Personal assistants, translation programs, automatic answers to emails, filtering spam, getting the best-suited recommendations on Netflix, this list can continue for as long as we can imagine. Artificial intelligence is already in many applications we use daily, and it is increasing with the day. The applications think with us; help us; and make our work efficient, faster, and more accurate. It is almost impossible to deny that it makes our lives easier. What we can discuss is whether it makes people more vulnerable with the day. Vulnerability can be in many different aspects as long as it is about being open to attack or damage or capable of being physically or emotionally wounded. We will consider four of those various aspects.
addiction – loss of agility –
The first aspect of vulnerability is something we can see in our everyday life. Close your eyes and think about the last time you boarded public transport. What do you remember? Do you remember that most people were watching their screen, unable to keep their eyes away from it? Or don’t you remember it because you were one of them? We are already almost unable to be independent of the growing technology while the integration is in baby shoes. Can you imagine that we will become independent, less addicted, and more skillful when it is even more integrated into our lives?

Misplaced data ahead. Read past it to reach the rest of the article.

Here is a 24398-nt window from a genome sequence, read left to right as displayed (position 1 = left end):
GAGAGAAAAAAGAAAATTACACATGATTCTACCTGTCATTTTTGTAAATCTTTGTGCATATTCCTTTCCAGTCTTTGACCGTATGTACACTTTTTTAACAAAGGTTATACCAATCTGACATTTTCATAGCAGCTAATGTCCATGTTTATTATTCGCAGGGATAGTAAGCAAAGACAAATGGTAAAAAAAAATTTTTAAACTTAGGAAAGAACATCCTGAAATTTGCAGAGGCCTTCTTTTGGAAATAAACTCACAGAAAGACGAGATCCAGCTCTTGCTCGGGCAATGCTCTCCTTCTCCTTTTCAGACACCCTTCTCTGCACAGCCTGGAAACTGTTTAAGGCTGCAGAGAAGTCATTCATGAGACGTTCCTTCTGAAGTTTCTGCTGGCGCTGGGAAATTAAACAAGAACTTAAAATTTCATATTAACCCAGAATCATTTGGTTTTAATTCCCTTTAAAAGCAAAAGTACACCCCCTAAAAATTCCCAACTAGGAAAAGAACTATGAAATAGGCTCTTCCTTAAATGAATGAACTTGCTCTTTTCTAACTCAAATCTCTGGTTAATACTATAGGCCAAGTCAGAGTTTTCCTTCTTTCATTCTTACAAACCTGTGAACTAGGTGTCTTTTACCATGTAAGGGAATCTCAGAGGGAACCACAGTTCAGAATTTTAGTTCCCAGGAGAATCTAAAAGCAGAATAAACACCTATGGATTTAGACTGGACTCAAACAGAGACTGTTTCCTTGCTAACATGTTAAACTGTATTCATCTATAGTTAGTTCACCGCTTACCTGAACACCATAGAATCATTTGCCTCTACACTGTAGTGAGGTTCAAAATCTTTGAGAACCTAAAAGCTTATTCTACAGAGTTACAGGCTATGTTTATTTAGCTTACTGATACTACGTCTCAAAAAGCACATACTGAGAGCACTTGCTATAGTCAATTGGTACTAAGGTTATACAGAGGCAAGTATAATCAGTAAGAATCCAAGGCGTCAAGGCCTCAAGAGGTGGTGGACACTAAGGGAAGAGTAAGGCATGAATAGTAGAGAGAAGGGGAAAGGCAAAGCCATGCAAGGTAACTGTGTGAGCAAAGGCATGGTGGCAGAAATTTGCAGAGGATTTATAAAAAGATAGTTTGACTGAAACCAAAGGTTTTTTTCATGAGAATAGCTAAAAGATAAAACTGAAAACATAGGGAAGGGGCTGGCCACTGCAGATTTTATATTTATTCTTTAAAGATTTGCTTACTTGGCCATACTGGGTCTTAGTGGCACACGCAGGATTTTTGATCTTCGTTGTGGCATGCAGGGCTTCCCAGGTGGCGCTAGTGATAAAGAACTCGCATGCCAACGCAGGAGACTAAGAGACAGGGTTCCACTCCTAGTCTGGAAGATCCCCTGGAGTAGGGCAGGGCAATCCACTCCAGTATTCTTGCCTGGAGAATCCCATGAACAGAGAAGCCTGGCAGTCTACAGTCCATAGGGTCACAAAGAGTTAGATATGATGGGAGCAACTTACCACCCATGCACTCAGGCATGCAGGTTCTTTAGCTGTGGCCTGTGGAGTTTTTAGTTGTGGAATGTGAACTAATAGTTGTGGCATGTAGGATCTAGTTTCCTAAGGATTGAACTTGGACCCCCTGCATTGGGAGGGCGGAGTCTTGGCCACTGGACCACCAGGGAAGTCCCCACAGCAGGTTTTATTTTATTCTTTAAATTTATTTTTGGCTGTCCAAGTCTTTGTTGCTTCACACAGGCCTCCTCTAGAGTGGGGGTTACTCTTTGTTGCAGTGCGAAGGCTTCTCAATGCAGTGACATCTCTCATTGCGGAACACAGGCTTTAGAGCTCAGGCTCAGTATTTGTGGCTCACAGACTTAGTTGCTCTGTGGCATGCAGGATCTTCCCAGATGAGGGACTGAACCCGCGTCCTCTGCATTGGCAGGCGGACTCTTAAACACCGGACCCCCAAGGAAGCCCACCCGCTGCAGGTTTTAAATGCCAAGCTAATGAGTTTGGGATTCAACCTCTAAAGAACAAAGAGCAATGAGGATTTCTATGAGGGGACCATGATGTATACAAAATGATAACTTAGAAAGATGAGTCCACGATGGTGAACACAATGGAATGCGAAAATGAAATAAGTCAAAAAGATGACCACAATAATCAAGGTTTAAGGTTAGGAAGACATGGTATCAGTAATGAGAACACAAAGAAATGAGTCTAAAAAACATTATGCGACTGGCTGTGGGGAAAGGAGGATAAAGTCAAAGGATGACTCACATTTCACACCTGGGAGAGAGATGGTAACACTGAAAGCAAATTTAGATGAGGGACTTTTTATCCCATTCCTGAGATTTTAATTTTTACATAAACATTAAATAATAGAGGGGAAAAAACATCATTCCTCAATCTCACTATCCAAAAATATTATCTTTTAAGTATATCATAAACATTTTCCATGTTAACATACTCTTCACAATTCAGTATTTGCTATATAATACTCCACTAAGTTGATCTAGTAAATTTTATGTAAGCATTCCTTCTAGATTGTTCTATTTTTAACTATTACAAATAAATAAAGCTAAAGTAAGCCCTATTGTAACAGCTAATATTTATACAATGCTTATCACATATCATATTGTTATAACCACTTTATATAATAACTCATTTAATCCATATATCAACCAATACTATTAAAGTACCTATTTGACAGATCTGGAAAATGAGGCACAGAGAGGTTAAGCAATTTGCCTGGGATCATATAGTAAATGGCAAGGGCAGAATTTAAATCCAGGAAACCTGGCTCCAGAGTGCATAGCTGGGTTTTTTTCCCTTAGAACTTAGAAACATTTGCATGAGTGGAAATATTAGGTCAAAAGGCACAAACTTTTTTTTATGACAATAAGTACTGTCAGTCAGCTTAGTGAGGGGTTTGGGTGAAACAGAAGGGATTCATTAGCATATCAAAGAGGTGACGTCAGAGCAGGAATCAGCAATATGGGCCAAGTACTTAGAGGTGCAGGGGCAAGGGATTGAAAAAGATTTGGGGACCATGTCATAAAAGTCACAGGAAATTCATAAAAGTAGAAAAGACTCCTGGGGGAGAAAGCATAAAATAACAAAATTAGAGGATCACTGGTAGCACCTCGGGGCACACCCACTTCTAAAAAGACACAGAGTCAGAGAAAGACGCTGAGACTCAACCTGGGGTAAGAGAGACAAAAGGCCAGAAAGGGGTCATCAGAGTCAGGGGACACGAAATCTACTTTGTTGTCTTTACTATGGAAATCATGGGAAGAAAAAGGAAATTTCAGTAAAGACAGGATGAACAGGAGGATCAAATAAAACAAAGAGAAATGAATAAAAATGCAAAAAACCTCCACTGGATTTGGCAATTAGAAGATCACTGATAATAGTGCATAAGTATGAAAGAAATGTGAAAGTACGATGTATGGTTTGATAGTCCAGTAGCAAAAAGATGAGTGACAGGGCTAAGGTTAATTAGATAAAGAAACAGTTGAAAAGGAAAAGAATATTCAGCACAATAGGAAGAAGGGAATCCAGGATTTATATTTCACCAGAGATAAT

We can not deny that AI helps in certain aspects. It can fill people’s weaknesses and make them feel stronger; one example is making human beings quicker, powerful, and more intelligent with AI implants of genes. We can come up with more and more illustrations that make humans “stronger” in some aspects. However, this does not change the fact that we still become dependent on them. What if AI stops working? What will the meaning of life be without them? Do we then become miserable? Will we lose our competence to be able to develop ourselves?
Others argue that we can be the “modern” Athenians with AI as modern slaves. While they work for us and do the most critical tasks, we will have more time to do things we love the most. Ancient Athens did not work at all and spent their time on leisurely activities they liked to do. They are well known for their philosophers, who still significantly impact our modern-day lives. They also spent time exercising and being concerned about democracy.
That sounds like a utopia! Doing only the things you love and being happy, without worry about the fulfillment of essential tasks. But the purpose of life is not about being happy.
“The purpose of life is not to be happy. It is to be useful, to be honorable, to be compassionate, to have it make some difference that you have lived and lived well.”Ralph Waldo Emerson